We’ve asked several Banking Exchange bloggers and other contributors to examine the Wells Fargo affair from the vantage of their areas of specialty. In this special installment of “Talking Credit,” veteran banker Ed O’Leary gives the gut-level thoughts that came to a banker’s mind as he watched and read about the Senate Banking Committee’s Wells Fargo hearing.—Steve Cocheo, executive editor and digital content manager
Early this week we got a good look at the scope of Wells Fargo's problems in the testimony by Chairman and CEO John Stumpf and the questions put to him by the Senate Banking Committee.
It was not a pretty sight and must have been an awful ordeal for Stumpf, who seems to be an honorable and decent person. This must also be a tortuous time for Wells employees who are suffering the humiliation of public approbation from the deeds committed by aberrant employees on the retail side of the corporation. This is a simple case of guilt by association and it’s probably unavoidable.
There are many themes that could be taken from the hearings—issues such as accountability; appropriateness of clawbacks of bonuses and salary; outright firing of top-level managers; harm to customers; and even harm to Wells itself at the hands of the miscreants. These will sort themselves out in coming weeks and months.
But I have three enduring reactions from last Tuesday and they are my gut-level reactions as a lifelong commercial banker and lender.
They won't necessarily be my final thoughts, either.
Gut concern #1: How costly will “sorry” be?
Wells is in a very deep hole.
The potential for litigation is huge. Senators raised issues that they probably have heard from their constituents. These ranged from financial harm due to fees charged on inappropriately opened accounts to rate penalties resulting from credit bureau scores driven by algorithms relating to the number of bureau inquiries made within a specific time period.
Stumpf as CEO has committed to do what is right by Wells customers. However, in this litigation-prone environment we all live in, what has he committed to do?
Open Wells’ checkbook to all assertions of wrongdoing? Has he given a very long life to issues that are the bread-and-butter of class-action lawyers?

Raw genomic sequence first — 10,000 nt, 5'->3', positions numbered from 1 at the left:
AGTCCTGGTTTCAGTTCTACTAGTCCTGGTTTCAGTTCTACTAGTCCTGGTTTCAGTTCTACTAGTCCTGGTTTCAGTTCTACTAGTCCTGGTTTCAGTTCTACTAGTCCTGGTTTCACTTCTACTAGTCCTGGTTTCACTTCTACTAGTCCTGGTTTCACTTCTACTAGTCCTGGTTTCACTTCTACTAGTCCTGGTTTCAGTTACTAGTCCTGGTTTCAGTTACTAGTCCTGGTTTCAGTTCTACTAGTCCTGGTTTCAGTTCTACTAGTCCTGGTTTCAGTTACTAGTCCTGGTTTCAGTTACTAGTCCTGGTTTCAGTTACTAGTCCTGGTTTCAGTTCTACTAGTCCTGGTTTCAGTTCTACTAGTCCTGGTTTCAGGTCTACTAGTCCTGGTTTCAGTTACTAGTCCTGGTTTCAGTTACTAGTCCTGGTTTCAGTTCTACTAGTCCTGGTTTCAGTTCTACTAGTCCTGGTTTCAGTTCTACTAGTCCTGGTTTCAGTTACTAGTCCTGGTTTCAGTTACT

This process includes involvement of both victims and predators, unfortunately.
Gut concern #2: We must rebuild trust
The principal wreckage we’re looking at is the harm done to the public’s perception of Trustworthiness of the entire Wells organization—and by inference, the rest of the industry.
Trust is the coin of the realm of most business, but it’s fundamental to banking.
George Bailey is the movie version of the archetypical banker and he is the image of what all bankers aspire to be—honest, concerned, helpful, reliable, and—above all—honest and trustworthy.
Something’s changed now. It’s been underway for a while.
I personally date the erosion of business integrity as starting with the Enron revelations nearly 20 years ago and spreading to the banks, particularly the larger ones, in the wake of the Great Recession that began with the collapse of Lehman Brothers in 2008.
“Business anthropologists” in years to come probably will cite additional factors and date the changes to much earlier in the 20th century.
The sheer volume of the numbers of banks and bankers whose shameful behaviors were vetted starting in 2009 and fines paid by the institutions since then has contributed to a serious undermining of public trust in banks.
Senator Bernard Sanders’ oft-quoted campaign trail comment that the “business model of banks is fraud” seems self-fulfilling in the wake of the Wells Fargo disclosures.
Trustworthiness is the biggest casualty right now. And it is the first thing that the industry needs to work on and get right.
As I read the various accounts of the misdeeds occurring in Wells’ retail bank, I wonder if this failure in the primary dimension of trust could have broader implications for the industry.
Gut concern #3: Safety and soundness
Could these disclosures trigger a sort of long-term erosion of Wells’ retail business? What sort of “gift” have we as an industry just handed to our non-bank competition?
I have a feeling, too, that the problems are hardly confined to Wells Fargo or to the banking industry. There has been a steady decline in personal integrity and related behaviors for many years now, involving all segments of the workplace. There are studies that confirm these tendencies, though they have received insufficient attention by all segments of our society including our regulators, our political leadership, and ourselves.
Time to get constructive
We need to recover from the scapegoating phase quickly. This is an inevitable consequence of recent events. But it leads to nothing positive. So let’s jettison this baggage as fast as we can.
One senator the other day talked about the need to change processes in Wells’ retail bank.
That caused me to think that it’s the best place to start both at Wells and at your bank and mine. In the process of doing that, let’s reinforce some very common, durable, and reliable internal controls. Without those sorts of governors on the process, we can’t reliably predict the outcome.
I ask each of you to think of the times that you (and I’ll include myself in this) have winked at internal controls and done something different in the name of customer service.
Well, it’s time to stop that in its tracks and I bet this would propel us a long way to where we need to be in the restorative process with our public and with each other.
- Citizens Bank of Tennessee Expands its Employee Communications Capability
- What All Banks Can Learn from Credit Suisse Group AG’s Earnings Report
- Studies Link Training to Innovation in the Workplace
- Banks and Other Institutions Look to Fight High Fees with New Exchange
- Bank Forecasts on Lending Policy: Cautious, But Not Pessimistic